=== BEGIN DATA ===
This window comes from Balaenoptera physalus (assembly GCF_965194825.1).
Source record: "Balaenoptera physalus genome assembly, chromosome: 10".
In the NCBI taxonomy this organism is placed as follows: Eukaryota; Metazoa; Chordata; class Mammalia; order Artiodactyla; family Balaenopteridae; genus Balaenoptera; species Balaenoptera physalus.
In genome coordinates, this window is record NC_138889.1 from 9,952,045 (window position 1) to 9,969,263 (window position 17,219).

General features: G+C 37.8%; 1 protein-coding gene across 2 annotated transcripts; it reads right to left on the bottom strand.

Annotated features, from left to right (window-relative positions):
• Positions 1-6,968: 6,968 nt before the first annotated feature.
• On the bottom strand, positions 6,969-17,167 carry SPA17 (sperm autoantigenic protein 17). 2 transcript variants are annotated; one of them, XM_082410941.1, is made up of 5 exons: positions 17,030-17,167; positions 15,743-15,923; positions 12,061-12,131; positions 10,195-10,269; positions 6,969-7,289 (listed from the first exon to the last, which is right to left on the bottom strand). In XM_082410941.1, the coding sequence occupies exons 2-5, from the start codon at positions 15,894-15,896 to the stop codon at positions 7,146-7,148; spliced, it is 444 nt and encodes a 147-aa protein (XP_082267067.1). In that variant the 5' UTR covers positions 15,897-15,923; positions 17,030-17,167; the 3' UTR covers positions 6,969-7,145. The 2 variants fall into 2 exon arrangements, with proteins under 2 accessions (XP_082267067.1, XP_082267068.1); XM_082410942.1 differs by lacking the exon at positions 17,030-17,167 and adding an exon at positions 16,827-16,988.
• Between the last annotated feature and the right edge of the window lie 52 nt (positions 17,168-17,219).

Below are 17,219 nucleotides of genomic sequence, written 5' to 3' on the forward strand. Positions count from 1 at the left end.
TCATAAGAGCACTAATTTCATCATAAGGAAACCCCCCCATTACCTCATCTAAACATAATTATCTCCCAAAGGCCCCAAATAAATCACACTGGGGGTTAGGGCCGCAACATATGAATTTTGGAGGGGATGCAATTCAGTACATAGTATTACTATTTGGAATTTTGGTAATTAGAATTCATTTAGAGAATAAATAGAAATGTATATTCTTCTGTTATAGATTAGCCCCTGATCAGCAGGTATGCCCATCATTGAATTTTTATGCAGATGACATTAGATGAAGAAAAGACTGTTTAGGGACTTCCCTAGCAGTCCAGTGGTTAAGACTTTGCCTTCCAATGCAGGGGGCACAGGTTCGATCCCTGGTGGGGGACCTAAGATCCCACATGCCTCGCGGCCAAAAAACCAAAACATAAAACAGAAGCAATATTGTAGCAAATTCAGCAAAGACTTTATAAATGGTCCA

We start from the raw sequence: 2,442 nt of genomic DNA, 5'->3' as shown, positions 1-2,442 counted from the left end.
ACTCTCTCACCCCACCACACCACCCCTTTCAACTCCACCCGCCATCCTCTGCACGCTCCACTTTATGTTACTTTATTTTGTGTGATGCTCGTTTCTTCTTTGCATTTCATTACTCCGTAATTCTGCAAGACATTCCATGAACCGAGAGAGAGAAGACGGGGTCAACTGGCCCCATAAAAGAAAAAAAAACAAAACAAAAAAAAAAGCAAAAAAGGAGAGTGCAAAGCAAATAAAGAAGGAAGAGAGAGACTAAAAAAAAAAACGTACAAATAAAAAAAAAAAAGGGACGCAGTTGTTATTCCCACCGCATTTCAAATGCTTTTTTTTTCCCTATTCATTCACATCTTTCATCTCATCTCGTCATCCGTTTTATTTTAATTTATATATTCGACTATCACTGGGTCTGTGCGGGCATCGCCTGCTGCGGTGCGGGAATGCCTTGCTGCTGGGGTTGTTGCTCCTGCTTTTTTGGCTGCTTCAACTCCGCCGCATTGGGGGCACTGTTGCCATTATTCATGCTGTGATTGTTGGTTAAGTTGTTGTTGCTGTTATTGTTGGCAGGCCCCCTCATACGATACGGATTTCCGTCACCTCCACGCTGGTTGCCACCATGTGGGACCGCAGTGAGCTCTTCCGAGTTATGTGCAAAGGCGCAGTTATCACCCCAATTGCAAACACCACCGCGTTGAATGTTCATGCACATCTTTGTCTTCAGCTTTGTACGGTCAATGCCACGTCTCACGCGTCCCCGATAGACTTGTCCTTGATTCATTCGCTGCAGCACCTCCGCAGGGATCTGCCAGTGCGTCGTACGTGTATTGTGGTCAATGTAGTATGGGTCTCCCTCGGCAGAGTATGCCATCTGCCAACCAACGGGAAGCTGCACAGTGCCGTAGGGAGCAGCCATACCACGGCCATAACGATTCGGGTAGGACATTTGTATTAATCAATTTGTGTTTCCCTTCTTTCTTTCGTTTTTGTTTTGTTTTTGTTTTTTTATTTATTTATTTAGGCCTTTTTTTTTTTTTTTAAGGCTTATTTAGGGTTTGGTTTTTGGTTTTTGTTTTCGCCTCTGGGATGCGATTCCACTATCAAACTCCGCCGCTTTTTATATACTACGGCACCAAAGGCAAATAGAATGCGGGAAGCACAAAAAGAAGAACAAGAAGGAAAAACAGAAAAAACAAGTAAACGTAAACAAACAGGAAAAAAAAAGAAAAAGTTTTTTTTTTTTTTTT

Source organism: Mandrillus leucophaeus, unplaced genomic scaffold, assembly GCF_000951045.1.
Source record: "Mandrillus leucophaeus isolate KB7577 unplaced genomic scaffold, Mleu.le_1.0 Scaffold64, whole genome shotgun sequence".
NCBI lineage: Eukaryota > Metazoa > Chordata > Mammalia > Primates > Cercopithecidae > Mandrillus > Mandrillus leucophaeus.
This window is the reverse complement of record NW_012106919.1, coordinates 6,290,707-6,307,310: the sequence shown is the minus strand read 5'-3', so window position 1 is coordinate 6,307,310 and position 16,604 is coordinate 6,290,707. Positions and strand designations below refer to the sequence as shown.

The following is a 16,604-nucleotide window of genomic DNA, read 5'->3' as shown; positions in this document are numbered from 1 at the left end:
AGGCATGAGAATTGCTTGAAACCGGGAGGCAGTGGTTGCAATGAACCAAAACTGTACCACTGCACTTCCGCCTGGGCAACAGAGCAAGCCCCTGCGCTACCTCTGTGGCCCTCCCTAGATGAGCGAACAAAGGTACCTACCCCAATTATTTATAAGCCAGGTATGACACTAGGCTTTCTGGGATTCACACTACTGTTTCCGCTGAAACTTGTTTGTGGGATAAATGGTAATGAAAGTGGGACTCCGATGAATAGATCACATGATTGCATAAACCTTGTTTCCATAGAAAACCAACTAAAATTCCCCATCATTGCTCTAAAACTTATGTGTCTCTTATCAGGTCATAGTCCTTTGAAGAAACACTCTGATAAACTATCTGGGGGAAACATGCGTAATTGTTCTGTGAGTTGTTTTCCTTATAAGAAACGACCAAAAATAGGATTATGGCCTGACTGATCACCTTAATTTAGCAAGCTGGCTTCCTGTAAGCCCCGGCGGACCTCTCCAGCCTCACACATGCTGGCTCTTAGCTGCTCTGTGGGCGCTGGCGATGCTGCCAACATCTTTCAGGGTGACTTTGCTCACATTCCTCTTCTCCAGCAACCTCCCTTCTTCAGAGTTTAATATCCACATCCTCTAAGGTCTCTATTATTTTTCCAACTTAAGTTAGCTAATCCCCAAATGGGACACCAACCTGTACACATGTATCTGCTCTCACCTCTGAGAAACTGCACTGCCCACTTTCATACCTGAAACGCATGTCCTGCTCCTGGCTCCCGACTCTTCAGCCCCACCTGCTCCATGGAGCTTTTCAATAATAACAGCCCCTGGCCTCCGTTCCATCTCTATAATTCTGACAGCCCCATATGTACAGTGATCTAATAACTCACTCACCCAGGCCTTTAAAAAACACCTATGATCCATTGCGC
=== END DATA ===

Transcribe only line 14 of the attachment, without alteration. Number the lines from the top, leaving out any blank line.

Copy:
Source organism: Mandrillus leucophaeus, unplaced genomic scaffold, assembly GCF_000951045.1.